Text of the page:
Now isn’t time for county officials to receive a raise


I was at the final harvest of Hawaiian Commercial & Sugar Co. last Monday, a day that marked the end of Maui’s 145-year sugar cane era and the loss of good jobs for hundreds of our friends, neighbors and family members.

This somber occasion, which followed the closing of Makena Resort, the Molokai ferry and many small businesses earlier in the year, starkly illustrated how callous it was for the Maui County Salary Commission to approve a 12 percent raise for county’s mayor and department heads (“12 percent raise for county officials approved,” The Maui News, Dec. 10). Our public resources are too precious — and our economic conditions too tenuous — to justify directing more taxpayer money to those already at the top of the county’s pay scale.

In testimony to the Salary Commission on Oct. 5, I explained that it is not appropriate for any salary increases at this time for executive level positions.

I further commented that the county does not have any problems recruiting or retaining executives. While our outlook may look positive, economists suggest that a downturn can occur as soon as 2018.

Because this point of view was disregarded by the Salary Commission, the county now must reprogram close to $460,000 in the current year’s budget to fulfill these new pay increases. The annual salary obligation for just the mayor, his department heads and their deputy directors will total more than $4 million.

Department directors and deputies are getting an additional salary boost just three years after receiving a 15 percent increase. Their average salary jumped from $103,000 to $116,000 in 2013, and with the new award, will rise to $130,000, realizing an average increase of approximately $27,000 within just a few years.

These increases are much higher than statewide figures. According to data from a Hawaii Employers Council salary adjustment survey, increases in County of Maui executive pay is 62 percent higher than the average increase of public and private sector executives from 2009-16.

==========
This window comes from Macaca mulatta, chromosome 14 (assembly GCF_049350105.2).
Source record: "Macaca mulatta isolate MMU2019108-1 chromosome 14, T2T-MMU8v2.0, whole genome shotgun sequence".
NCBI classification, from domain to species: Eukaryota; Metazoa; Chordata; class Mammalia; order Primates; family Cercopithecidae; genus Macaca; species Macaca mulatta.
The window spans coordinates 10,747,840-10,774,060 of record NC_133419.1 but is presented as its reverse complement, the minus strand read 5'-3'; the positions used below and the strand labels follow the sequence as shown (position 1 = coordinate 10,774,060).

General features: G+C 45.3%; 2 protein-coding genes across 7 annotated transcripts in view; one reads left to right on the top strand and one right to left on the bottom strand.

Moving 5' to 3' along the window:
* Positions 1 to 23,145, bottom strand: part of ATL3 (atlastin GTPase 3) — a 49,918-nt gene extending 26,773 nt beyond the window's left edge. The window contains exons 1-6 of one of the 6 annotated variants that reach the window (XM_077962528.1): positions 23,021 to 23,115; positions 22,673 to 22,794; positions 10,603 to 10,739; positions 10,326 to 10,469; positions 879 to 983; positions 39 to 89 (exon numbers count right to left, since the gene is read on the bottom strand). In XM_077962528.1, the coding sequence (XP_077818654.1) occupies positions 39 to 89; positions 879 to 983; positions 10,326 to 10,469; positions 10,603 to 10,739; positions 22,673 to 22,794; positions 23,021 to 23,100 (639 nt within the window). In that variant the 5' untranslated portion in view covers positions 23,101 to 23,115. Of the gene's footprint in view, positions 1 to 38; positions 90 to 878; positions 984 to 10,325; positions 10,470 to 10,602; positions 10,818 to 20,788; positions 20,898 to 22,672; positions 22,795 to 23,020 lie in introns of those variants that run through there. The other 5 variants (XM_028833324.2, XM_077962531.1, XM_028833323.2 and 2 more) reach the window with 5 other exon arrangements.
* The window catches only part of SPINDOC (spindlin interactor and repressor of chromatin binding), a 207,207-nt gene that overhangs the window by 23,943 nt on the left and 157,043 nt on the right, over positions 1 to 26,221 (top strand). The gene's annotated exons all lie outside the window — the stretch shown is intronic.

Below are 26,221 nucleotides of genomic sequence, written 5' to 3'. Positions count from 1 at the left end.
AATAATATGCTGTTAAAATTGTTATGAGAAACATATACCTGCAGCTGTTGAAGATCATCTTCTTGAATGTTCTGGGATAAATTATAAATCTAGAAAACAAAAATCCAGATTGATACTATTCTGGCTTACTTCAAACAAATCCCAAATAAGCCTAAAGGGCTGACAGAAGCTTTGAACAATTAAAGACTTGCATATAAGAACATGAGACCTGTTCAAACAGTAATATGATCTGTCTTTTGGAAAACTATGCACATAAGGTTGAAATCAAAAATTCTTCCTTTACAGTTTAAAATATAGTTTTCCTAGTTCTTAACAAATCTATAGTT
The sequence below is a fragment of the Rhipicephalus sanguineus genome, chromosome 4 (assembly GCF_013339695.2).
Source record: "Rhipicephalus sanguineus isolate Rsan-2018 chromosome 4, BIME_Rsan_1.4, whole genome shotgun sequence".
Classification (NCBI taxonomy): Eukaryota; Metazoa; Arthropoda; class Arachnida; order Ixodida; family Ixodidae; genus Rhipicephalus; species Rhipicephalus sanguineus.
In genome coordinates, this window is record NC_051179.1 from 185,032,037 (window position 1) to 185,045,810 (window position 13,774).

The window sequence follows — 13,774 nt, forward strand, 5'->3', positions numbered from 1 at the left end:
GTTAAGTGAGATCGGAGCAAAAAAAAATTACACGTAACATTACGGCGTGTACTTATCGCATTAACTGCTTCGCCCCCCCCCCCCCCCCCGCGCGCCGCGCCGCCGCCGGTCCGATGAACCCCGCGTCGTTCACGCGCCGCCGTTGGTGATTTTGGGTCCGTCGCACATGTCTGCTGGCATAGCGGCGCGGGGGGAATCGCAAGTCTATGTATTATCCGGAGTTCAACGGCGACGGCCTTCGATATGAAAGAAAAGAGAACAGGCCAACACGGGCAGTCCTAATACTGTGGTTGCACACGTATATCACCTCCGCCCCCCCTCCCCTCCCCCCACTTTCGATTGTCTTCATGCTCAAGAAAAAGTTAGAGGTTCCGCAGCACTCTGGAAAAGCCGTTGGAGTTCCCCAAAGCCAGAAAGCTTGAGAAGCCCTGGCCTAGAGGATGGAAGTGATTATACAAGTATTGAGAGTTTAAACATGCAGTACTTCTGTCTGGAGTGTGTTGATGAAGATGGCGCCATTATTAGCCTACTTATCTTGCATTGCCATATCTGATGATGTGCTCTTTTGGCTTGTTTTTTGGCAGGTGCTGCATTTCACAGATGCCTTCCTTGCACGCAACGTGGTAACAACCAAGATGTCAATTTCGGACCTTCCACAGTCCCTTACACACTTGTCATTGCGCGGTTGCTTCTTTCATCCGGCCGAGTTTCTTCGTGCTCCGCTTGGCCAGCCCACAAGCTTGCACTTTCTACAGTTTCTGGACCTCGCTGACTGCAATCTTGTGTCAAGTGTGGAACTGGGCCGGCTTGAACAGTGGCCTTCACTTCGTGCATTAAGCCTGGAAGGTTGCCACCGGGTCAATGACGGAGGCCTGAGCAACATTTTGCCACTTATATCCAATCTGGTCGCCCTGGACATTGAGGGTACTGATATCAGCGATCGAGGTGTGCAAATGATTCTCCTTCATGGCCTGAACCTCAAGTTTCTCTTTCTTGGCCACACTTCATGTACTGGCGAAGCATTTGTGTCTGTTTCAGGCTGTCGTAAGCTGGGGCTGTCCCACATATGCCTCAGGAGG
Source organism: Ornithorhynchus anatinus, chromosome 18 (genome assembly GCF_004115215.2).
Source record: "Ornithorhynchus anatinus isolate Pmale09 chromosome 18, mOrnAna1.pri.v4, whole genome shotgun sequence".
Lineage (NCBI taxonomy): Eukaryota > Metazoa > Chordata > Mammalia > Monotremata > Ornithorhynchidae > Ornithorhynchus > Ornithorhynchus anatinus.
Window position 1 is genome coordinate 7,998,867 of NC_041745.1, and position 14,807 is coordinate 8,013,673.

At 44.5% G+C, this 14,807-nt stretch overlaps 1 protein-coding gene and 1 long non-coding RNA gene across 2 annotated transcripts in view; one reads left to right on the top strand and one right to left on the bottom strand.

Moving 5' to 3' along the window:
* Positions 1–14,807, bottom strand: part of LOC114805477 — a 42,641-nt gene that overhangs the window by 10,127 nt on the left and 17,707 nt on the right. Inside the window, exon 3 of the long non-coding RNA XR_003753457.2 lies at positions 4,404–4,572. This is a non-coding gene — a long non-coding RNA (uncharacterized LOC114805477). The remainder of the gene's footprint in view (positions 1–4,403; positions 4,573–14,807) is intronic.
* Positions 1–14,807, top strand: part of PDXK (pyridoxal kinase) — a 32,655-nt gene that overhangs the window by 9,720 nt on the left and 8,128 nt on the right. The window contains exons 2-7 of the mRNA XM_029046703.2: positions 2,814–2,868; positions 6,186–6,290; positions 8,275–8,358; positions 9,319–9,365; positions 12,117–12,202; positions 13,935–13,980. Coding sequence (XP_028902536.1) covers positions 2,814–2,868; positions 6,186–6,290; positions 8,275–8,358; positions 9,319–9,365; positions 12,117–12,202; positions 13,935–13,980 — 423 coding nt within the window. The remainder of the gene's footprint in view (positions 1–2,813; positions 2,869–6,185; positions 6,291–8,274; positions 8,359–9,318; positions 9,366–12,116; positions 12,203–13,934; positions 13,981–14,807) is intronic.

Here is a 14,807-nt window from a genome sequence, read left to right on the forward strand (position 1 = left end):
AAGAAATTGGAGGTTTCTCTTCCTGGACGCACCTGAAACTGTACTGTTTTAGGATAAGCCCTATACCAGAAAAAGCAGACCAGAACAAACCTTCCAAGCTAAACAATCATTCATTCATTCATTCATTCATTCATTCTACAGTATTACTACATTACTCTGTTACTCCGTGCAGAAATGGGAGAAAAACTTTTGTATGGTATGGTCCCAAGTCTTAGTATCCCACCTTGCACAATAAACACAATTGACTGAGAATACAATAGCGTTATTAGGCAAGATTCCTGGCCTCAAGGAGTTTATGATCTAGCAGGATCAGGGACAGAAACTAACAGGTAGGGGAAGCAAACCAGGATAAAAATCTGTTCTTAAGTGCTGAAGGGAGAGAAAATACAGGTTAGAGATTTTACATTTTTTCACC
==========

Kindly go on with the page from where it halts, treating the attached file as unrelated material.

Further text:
Council members will now need to question how we are going to pay for these increases, which have a retroactive effective date of July 1, 2016. One possible means is to not fund deputy director positions that aren’t mandated by the charter. An example is the deputy managing director position, which will soon become vacant.

In addition, the Employees’ Retirement System recently shared that the county must contribute $11 million more annually for employee retirement obligations because of increased number of employees and pay raises.

Although the Salary Commission is an independent body, the members must consider the community’s concerns. The body should be more reasonable and develop a gradual pay plan, instead of approving such large increases that are hard to justify to the taxpayers who have to pick up the tab.

The commission should consider following the example of the state government, which developed a six-year pay plan for executive-level positions. The state has awarded more practical 2 percent annual raises for agency heads and other executives, effective each July 1 from 2013 to 2018.

The state Commission on Salaries issued a well-documented, 257-page report, dated March 18, 2013, which is available online. The report noted the importance of “being prudent in the expenditure of public funds” and, therefore, concluded a 2 percent annual increase was appropriate even though revenues were projected to rise at a higher rate.

The issue of Maui County council member salaries has been deferred until March. In my testimony to the Salary Commission, I also requested no increase for myself and my colleagues.

I hope that my testimony will be heeded. Now is not the time for county officials to receive raises.


* Mike White is chair of the Maui County Council. He holds the council seat for the Paia-Haiku-Makawao residency area. “Chair’s 3 Minutes” is a weekly column to explain the latest news on county legislative matters. Go to mauicounty.us for more information.


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